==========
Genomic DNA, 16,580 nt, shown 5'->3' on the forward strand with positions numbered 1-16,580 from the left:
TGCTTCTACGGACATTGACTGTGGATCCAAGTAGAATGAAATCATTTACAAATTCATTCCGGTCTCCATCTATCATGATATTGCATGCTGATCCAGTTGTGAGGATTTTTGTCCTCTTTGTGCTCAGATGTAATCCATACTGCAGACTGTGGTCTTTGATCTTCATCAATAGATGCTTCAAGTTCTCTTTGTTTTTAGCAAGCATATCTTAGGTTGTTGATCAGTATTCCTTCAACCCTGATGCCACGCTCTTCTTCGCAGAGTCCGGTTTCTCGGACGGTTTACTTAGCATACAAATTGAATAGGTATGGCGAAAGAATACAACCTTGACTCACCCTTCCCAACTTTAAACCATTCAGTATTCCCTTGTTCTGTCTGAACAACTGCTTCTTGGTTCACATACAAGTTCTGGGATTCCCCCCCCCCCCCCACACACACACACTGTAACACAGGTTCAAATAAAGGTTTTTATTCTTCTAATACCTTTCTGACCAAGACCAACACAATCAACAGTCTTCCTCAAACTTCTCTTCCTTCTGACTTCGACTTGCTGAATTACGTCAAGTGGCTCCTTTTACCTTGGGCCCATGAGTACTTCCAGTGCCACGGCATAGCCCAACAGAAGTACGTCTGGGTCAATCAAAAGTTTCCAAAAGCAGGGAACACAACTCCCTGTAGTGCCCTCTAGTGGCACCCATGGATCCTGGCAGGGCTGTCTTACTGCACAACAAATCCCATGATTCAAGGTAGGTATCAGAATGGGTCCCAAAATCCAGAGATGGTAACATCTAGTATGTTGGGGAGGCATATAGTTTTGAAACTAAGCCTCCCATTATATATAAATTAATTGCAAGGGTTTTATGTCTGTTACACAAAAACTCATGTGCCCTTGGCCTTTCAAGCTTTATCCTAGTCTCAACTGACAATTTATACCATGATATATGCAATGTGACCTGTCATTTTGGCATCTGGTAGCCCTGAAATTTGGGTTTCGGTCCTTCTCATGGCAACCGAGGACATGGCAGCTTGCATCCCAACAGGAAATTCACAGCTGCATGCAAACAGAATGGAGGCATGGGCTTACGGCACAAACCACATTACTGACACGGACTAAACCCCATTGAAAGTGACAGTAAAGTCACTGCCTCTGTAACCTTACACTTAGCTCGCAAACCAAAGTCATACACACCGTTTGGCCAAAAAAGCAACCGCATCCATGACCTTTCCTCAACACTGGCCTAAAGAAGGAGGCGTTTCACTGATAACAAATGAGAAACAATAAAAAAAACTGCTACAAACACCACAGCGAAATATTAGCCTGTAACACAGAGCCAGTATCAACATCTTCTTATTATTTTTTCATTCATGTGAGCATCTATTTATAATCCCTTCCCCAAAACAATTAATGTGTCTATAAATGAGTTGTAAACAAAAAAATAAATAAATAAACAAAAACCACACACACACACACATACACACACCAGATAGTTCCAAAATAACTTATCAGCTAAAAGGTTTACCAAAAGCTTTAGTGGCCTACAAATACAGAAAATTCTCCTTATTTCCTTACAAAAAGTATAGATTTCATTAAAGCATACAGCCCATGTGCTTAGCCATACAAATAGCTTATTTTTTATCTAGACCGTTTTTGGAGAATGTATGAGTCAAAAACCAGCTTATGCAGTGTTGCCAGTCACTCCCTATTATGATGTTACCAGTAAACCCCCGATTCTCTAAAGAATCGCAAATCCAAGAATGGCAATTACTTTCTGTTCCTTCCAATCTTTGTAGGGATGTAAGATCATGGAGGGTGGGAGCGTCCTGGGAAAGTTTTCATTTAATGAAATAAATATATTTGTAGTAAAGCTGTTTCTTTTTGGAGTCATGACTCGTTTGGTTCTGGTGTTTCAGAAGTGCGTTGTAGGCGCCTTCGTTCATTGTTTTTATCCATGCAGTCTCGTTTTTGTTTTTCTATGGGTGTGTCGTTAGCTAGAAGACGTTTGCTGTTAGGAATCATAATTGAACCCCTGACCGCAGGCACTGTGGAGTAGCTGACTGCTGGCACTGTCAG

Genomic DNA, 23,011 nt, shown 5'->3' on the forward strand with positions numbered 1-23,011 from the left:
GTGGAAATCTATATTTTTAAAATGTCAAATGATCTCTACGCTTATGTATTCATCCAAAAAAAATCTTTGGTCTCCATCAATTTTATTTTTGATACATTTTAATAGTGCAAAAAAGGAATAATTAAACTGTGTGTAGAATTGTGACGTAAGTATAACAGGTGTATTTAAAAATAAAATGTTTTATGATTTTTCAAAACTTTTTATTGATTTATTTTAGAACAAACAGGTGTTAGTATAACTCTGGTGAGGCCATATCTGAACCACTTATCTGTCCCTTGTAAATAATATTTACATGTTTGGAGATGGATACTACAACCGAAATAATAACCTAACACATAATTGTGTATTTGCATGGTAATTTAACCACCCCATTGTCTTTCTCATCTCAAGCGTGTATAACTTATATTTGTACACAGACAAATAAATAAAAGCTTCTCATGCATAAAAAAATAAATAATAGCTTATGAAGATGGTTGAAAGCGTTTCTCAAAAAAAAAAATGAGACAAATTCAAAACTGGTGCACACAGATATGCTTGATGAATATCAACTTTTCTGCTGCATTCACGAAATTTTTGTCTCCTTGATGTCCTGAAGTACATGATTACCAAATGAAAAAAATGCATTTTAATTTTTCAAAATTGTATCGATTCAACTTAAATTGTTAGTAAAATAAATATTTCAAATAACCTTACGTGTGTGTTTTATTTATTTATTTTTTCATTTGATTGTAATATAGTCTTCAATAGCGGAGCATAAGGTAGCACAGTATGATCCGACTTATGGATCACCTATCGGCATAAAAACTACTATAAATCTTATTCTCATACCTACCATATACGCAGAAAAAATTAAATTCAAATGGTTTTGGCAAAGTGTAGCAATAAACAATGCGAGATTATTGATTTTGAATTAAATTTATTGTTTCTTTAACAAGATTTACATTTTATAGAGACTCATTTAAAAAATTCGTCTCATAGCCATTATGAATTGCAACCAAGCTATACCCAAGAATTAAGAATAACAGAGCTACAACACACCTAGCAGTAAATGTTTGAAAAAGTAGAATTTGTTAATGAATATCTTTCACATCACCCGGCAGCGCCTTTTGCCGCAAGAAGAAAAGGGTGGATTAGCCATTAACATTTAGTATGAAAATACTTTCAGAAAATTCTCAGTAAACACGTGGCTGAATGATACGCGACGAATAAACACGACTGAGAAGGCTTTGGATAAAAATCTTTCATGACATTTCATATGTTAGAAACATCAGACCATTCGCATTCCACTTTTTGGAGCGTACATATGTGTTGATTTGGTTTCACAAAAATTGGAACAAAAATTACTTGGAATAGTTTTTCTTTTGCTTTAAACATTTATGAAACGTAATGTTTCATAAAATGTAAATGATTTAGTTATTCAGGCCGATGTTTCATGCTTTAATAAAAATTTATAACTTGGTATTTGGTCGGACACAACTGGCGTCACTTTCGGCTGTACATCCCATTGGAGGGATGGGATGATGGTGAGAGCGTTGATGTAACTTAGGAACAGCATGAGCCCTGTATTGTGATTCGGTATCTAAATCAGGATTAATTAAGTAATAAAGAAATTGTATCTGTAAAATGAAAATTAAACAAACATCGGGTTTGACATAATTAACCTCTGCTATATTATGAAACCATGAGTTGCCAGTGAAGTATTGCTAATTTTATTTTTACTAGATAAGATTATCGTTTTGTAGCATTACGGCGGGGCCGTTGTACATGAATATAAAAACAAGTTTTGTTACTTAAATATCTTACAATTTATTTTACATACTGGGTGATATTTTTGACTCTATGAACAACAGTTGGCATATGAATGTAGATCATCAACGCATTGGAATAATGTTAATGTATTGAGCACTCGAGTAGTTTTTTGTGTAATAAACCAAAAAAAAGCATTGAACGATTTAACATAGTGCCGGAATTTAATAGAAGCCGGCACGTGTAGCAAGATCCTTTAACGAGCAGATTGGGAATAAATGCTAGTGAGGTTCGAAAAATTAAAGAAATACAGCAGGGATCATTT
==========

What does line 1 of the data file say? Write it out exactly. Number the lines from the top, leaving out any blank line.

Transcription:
Genomic DNA, 16,580 nt, shown 5'->3' on the forward strand with positions numbered 1-16,580 from the left: